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Only rows for which the <on_predicate> is TRUE are inserted into VT1-J2, shown in Table 1-3.
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<Target Name="CleanDestFolder"> <CreateItem Include="$(DestFolder)**\*"> <Output ItemName="_FilesToDelete" TaskParameter="Include" /> </CreateItem> <Delete Files="@(_FilesToDelete)" /> </Target> <Target Name="DeleteSomeRandomFiles"> <CreateItem Include="$(DestFolder)One.txt;$(DestFolder)Three.txt"> <Output ItemName="_PartialFilesToDelete" TaskParameter="Include" /> </CreateItem> <Delete Files="@(_PartialFilesToDelete)" /> </Target> </Project>
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wall rules for speci c computers or users. Although this is technically possible, it can quickly become a management and documentation nightmare. Use the SBS security groups and OUs to control rewalls. This is exible, easy to maintain, and easily documented.
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Effects of /platform on Resulting Module and at Runtime
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For example, the following code creates a table with the sp_ prefix in master:
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Monitoring Network Protocol Security 11-51
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The plan is shown in Figure 7-9 .
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The tools available for working with source code are richer and more mature than the tools available for working with designs.
V4 =rB1.IndicatorInChart& / & OFFSET(rL1.PeriodHeader,rL1.PeriodSel,0)
FIGURE 12-15 Creating file exceptions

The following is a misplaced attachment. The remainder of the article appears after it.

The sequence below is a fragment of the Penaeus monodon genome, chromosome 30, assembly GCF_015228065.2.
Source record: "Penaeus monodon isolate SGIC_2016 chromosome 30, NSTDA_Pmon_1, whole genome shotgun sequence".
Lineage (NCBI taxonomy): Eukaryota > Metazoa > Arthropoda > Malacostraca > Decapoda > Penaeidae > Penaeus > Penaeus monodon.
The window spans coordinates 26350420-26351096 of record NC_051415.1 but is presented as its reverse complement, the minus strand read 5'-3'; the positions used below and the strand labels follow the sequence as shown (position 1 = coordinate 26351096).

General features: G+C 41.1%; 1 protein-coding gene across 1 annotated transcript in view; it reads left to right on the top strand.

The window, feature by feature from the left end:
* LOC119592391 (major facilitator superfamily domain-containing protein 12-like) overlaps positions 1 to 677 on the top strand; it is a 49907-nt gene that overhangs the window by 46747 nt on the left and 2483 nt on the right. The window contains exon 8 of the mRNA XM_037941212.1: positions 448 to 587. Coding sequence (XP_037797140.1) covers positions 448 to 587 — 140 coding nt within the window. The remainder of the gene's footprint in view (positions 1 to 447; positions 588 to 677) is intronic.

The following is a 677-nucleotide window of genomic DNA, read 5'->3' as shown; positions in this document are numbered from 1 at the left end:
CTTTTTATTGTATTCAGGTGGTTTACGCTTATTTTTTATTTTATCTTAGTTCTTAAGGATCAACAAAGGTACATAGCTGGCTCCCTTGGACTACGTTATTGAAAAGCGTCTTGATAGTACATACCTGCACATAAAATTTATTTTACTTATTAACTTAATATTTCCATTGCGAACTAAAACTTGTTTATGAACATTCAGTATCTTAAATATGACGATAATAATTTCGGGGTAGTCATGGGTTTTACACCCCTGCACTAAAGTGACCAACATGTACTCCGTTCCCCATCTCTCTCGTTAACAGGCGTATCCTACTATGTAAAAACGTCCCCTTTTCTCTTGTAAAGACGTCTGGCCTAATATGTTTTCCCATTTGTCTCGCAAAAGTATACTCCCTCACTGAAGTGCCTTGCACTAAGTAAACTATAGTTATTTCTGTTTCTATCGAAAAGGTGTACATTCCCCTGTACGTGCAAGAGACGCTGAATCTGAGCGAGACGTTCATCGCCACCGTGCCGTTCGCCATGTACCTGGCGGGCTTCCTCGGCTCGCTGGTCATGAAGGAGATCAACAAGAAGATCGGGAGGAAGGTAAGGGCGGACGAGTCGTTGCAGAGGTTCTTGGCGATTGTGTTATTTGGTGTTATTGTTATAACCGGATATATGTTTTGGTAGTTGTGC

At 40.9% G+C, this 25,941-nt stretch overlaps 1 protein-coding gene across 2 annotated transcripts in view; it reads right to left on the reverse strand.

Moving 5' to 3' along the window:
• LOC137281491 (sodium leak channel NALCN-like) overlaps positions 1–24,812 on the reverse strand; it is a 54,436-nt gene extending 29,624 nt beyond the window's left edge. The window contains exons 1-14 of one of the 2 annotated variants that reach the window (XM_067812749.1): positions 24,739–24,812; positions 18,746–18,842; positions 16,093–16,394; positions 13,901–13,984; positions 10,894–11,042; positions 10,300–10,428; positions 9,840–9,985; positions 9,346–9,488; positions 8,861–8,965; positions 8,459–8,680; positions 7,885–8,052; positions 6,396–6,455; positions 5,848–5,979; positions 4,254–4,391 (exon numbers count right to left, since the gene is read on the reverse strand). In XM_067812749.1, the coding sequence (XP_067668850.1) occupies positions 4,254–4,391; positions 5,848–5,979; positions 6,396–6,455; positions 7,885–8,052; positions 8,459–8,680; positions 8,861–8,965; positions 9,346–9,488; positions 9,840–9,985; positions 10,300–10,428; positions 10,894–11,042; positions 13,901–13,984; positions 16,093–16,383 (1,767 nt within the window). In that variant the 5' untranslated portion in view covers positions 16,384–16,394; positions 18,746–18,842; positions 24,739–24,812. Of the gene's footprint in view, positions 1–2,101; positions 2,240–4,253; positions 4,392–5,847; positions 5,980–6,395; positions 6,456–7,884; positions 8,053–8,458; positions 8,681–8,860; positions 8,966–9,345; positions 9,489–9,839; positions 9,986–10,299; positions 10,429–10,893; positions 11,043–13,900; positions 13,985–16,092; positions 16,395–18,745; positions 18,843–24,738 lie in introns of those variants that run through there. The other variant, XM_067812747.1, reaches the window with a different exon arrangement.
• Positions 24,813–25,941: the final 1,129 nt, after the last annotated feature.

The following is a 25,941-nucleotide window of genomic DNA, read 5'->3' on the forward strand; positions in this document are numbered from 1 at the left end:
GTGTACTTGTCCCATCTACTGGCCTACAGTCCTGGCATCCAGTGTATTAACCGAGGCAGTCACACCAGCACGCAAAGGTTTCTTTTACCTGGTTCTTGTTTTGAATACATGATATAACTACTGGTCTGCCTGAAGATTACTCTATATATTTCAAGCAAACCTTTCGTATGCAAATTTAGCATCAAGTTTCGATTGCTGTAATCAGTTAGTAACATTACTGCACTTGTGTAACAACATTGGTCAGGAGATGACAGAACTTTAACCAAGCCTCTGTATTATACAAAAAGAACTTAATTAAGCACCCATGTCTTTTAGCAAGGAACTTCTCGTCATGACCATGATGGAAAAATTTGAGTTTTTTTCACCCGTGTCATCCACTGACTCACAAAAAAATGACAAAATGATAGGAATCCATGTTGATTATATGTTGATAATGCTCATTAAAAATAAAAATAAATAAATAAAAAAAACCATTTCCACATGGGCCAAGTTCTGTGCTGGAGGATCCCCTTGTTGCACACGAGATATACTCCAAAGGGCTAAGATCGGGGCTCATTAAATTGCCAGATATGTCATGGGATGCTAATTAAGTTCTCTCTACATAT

Unlike controls that can be bound directly to a command, InvokeCommandAction does not automatically enable or disable the control based on the command s CanExecute value. To implement this behavior, you have to bind the IsEnabled property of the control directly to a suitable property on the view model, as shown earlier. Command-Enabled Controls vs. Behaviors WPF and Silverlight 4 controls that support commands allow you to declaratively hook up a control to a command. These controls will invoke the specified command when the user interacts with the control in a specific way. For example, for a Button control, the command will be invoked when the user clicks the button. This event associated with the command is fixed and cannot be changed. Behaviors also allow you to connect a control to a command in a declarative fashion. However, behaviors can be associated with a range of events raised by the control, and they can be used to conditionally invoke an associated command object or a command method on the view model. In other words, behaviors can address many of the same scenarios as command-enabled controls, and they may provide a greater degree of flexibility and control. You will need to choose when to use command-enabled controls and when to use behaviors, as well as which kind of behavior to use. If you prefer to use a single mechanism to associate controls in the view with functionality in the view model or for consistency, you should consider using behaviors, even for controls that inherently support commands. If you only need to use command-enabled controls to invoke commands on the view model, and if you are happy with the default events to invoke the command, behaviors may not be required. Similarly, if your developers or UI designers will not be using Expression Blend, you may prefer command-enabled controls (or custom attached behaviors) because of the additional syntax required for Expression Blend behaviors. Invoking Command Methods from the View An alternative approach to implementing commands as ICommand objects is to implement them simply as methods in the view model and then to use behaviors to invoke those methods directly from the view. This can be achieved in a similar way to the invocation of commands from behaviors, as shown in the previous section. However, instead of using InvokeCommandAction, you use the CallMethodAction. The following code example calls the (parameter-less) Submit method on the underlying view model.